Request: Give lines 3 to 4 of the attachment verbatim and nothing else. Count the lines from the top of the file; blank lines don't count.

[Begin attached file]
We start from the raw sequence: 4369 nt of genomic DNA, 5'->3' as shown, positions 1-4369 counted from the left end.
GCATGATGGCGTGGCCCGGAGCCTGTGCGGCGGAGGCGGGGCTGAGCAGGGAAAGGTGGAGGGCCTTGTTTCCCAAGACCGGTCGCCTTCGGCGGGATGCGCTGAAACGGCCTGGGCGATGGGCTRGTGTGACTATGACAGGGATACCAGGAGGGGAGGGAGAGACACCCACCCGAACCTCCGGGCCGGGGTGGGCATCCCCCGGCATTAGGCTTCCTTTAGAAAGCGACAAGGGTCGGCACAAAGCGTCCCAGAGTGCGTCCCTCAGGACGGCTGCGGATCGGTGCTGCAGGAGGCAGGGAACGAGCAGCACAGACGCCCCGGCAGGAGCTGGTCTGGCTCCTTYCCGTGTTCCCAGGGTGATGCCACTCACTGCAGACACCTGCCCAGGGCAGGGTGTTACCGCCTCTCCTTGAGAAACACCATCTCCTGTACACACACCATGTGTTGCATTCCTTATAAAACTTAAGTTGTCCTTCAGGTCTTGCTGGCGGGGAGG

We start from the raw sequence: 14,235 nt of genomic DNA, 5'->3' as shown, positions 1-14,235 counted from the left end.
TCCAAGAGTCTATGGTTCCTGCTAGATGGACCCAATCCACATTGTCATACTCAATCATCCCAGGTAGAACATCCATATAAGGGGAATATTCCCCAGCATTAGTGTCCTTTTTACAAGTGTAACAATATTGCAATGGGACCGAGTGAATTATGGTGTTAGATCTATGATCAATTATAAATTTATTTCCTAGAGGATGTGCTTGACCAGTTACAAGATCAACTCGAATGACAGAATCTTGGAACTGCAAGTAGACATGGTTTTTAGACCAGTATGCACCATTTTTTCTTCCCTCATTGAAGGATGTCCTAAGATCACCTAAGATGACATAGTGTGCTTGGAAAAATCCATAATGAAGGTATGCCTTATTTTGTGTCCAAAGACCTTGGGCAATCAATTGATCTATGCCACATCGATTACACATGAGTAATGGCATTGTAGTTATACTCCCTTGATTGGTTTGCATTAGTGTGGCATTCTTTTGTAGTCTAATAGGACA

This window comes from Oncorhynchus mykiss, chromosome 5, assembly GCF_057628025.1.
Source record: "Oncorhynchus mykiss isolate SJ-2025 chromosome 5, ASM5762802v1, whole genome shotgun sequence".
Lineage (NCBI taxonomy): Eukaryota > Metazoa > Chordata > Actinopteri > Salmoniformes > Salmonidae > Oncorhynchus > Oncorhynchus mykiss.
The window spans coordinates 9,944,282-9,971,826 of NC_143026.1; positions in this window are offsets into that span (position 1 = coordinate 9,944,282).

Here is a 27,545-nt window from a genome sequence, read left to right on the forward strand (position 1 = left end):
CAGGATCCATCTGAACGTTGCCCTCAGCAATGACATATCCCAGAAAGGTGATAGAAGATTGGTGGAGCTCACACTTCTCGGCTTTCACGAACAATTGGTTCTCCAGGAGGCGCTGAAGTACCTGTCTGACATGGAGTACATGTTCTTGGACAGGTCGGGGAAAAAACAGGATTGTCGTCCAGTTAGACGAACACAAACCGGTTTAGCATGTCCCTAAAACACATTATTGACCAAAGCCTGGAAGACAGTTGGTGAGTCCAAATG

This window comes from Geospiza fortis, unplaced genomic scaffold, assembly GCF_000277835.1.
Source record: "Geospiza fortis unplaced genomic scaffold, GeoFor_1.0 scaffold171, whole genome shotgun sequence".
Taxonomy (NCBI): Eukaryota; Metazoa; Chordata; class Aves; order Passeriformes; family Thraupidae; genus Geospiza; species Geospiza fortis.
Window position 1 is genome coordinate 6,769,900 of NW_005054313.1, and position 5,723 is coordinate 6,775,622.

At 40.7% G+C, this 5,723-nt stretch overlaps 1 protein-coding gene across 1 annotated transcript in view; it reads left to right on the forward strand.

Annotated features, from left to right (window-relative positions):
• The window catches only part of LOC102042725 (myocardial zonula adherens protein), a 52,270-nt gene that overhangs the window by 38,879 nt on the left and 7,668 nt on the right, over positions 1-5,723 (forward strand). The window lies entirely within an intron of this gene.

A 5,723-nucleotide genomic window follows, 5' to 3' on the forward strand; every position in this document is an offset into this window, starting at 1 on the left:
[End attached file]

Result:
We start from the raw sequence: 14,235 nt of genomic DNA, 5'->3' as shown, positions 1-14,235 counted from the left end.
TCCAAGAGTCTATGGTTCCTGCTAGATGGACCCAATCCACATTGTCATACTCAATCATCCCAGGTAGAACATCCATATAAGGGGAATATTCCCCAGCATTAGTGTCCTTTTTACAAGTGTAACAATATTGCAATGGGACCGAGTGAATTATGGTGTTAGATCTATGATCAATTATAAATTTATTTCCTAGAGGATGTGCTTGACCAGTTACAAGATCAACTCGAATGACAGAATCTTGGAACTGCAAGTAGACATGGTTTTTAGACCAGTATGCACCATTTTTTCTTCCCTCATTGAAGGATGTCCTAAGATCACCTAAGATGACATAGTGTGCTTGGAAAAATCCATAATGAAGGTATGCCTTATTTTGTGTCCAAAGACCTTGGGCAATCAATTGATCTATGCCACATCGATTACACATGAGTAATGGCATTGTAGTTATACTCCCTTGATTGGTTTGCATTAGTGTGGCATTCTTTTGTAGTCTAATAGGACA